Coming out of a public company background, I was looking for a way to stop stressing out about every little thing in life (and especially at each quarter end). I've been practicing mindfulness for about two years. In that time, I've learned that mindfulness meditation training is about as religious as red wine.
We all know of leaders who start off well, but squander that opportunity. What happens along the way? They let the power go to their heads, or they take advantage of their position and decide to further their own interests. They veer off course, and ultimately fail to behave with dignity and respect.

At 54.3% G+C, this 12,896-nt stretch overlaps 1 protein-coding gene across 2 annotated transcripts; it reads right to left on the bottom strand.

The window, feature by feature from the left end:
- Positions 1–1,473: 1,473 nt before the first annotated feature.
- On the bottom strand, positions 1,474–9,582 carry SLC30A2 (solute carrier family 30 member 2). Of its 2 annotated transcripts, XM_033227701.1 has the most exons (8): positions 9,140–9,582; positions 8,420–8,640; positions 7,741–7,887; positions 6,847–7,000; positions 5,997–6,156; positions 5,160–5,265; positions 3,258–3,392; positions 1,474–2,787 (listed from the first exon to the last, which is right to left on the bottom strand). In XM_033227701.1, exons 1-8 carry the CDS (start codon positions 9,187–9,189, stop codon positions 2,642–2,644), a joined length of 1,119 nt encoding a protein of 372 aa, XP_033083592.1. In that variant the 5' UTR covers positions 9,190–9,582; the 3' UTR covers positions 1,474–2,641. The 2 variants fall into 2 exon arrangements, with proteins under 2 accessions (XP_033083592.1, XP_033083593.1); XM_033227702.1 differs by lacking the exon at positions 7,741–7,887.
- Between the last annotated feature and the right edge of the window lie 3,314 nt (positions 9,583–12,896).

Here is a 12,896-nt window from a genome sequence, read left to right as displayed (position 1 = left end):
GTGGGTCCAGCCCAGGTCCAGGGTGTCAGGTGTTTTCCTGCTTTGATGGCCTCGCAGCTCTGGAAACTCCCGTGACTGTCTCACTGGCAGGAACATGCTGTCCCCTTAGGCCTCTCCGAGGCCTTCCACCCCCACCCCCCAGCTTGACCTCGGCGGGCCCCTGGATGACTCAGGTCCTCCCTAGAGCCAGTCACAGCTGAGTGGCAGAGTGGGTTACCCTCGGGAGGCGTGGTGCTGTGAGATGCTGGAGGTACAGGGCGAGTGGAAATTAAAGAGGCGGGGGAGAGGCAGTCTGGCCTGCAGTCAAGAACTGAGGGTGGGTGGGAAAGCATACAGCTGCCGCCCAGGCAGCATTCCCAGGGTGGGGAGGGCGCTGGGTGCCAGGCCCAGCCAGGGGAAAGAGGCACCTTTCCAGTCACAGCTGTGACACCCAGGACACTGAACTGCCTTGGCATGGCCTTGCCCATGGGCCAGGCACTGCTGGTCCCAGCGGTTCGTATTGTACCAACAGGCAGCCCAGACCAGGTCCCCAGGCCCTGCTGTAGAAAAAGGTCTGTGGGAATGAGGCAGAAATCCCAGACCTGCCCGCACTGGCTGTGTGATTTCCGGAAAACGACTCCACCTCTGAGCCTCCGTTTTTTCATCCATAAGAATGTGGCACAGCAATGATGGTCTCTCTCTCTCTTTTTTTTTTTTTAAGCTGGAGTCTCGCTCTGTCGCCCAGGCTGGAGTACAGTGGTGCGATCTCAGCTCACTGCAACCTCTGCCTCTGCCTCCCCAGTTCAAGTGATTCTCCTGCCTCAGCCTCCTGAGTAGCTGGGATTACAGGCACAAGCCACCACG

I once managed a guy named Tim (name changed). His work was strong and I considered him a key player on our team. But I noticed shortly after his two-year review that he was losing steam. His work was barely making it in on time, he was less collaborative in meetings, and folks were starting to wonder whether he was on his way out.
One of the most significant changes since the declaration of the Millennium Development Goals, set to conclude this year, is that the private sector is now seen as a key stakeholder. With governments reneging on prior commitments, and given the projected $3 trillion to $4.5 trillion price tag to achieve the SDGs, corporate participation is essential.